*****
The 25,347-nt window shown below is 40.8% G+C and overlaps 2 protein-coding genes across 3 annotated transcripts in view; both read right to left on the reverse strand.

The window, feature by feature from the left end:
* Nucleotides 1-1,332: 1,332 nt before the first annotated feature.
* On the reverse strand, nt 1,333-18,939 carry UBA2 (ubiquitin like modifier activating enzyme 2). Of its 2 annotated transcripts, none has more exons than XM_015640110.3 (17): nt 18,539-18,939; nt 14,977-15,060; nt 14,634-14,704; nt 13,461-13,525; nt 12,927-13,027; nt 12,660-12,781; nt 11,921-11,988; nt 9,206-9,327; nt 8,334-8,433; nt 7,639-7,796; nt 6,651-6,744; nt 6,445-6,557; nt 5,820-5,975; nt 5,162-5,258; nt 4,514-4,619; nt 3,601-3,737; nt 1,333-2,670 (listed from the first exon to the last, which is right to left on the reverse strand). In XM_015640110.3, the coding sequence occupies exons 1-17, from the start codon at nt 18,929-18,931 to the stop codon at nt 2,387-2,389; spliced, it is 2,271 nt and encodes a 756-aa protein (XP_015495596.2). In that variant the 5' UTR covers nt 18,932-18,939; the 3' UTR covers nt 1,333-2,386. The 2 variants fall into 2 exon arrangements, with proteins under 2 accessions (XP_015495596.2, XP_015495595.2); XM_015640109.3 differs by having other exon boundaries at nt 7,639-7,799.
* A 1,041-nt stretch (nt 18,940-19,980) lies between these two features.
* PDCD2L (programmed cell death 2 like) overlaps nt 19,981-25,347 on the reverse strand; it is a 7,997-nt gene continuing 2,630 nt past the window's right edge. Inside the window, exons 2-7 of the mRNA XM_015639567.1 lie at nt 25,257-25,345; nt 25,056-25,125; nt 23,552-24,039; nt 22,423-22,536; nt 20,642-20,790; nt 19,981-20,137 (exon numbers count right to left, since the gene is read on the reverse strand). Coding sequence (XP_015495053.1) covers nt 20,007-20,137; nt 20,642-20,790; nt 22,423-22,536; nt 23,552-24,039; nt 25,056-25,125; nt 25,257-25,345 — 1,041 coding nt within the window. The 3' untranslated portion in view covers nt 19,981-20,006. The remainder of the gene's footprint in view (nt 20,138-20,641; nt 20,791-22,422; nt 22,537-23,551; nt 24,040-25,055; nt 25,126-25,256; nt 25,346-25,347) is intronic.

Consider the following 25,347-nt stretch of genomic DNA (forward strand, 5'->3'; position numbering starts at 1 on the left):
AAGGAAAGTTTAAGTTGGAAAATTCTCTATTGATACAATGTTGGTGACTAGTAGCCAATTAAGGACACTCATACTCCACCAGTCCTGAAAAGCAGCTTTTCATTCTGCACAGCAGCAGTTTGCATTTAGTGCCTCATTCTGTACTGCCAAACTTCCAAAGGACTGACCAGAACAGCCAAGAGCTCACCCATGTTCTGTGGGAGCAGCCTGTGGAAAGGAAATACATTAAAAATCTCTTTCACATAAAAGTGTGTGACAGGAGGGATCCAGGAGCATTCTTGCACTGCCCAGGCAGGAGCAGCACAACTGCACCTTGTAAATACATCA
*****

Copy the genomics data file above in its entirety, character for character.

The 25,347-nt window shown below is 40.8% G+C and overlaps 2 protein-coding genes across 3 annotated transcripts in view; both read right to left on the reverse strand.

The window, feature by feature from the left end:
* Nucleotides 1-1,332: 1,332 nt before the first annotated feature.
* On the reverse strand, nt 1,333-18,939 carry UBA2 (ubiquitin like modifier activating enzyme 2). Of its 2 annotated transcripts, none has more exons than XM_015640110.3 (17): nt 18,539-18,939; nt 14,977-15,060; nt 14,634-14,704; nt 13,461-13,525; nt 12,927-13,027; nt 12,660-12,781; nt 11,921-11,988; nt 9,206-9,327; nt 8,334-8,433; nt 7,639-7,796; nt 6,651-6,744; nt 6,445-6,557; nt 5,820-5,975; nt 5,162-5,258; nt 4,514-4,619; nt 3,601-3,737; nt 1,333-2,670 (listed from the first exon to the last, which is right to left on the reverse strand). In XM_015640110.3, the coding sequence occupies exons 1-17, from the start codon at nt 18,929-18,931 to the stop codon at nt 2,387-2,389; spliced, it is 2,271 nt and encodes a 756-aa protein (XP_015495596.2). In that variant the 5' UTR covers nt 18,932-18,939; the 3' UTR covers nt 1,333-2,386. The 2 variants fall into 2 exon arrangements, with proteins under 2 accessions (XP_015495596.2, XP_015495595.2); XM_015640109.3 differs by having other exon boundaries at nt 7,639-7,799.
* A 1,041-nt stretch (nt 18,940-19,980) lies between these two features.
* PDCD2L (programmed cell death 2 like) overlaps nt 19,981-25,347 on the reverse strand; it is a 7,997-nt gene continuing 2,630 nt past the window's right edge. Inside the window, exons 2-7 of the mRNA XM_015639567.1 lie at nt 25,257-25,345; nt 25,056-25,125; nt 23,552-24,039; nt 22,423-22,536; nt 20,642-20,790; nt 19,981-20,137 (exon numbers count right to left, since the gene is read on the reverse strand). Coding sequence (XP_015495053.1) covers nt 20,007-20,137; nt 20,642-20,790; nt 22,423-22,536; nt 23,552-24,039; nt 25,056-25,125; nt 25,257-25,345 — 1,041 coding nt within the window. The 3' untranslated portion in view covers nt 19,981-20,006. The remainder of the gene's footprint in view (nt 20,138-20,641; nt 20,791-22,422; nt 22,537-23,551; nt 24,040-25,055; nt 25,126-25,256; nt 25,346-25,347) is intronic.

Consider the following 25,347-nt stretch of genomic DNA (forward strand, 5'->3'; position numbering starts at 1 on the left):
AAGGAAAGTTTAAGTTGGAAAATTCTCTATTGATACAATGTTGGTGACTAGTAGCCAATTAAGGACACTCATACTCCACCAGTCCTGAAAAGCAGCTTTTCATTCTGCACAGCAGCAGTTTGCATTTAGTGCCTCATTCTGTACTGCCAAACTTCCAAAGGACTGACCAGAACAGCCAAGAGCTCACCCATGTTCTGTGGGAGCAGCCTGTGGAAAGGAAATACATTAAAAATCTCTTTCACATAAAAGTGTGTGACAGGAGGGATCCAGGAGCATTCTTGCACTGCCCAGGCAGGAGCAGCACAACTGCACCTTGTAAATACATCA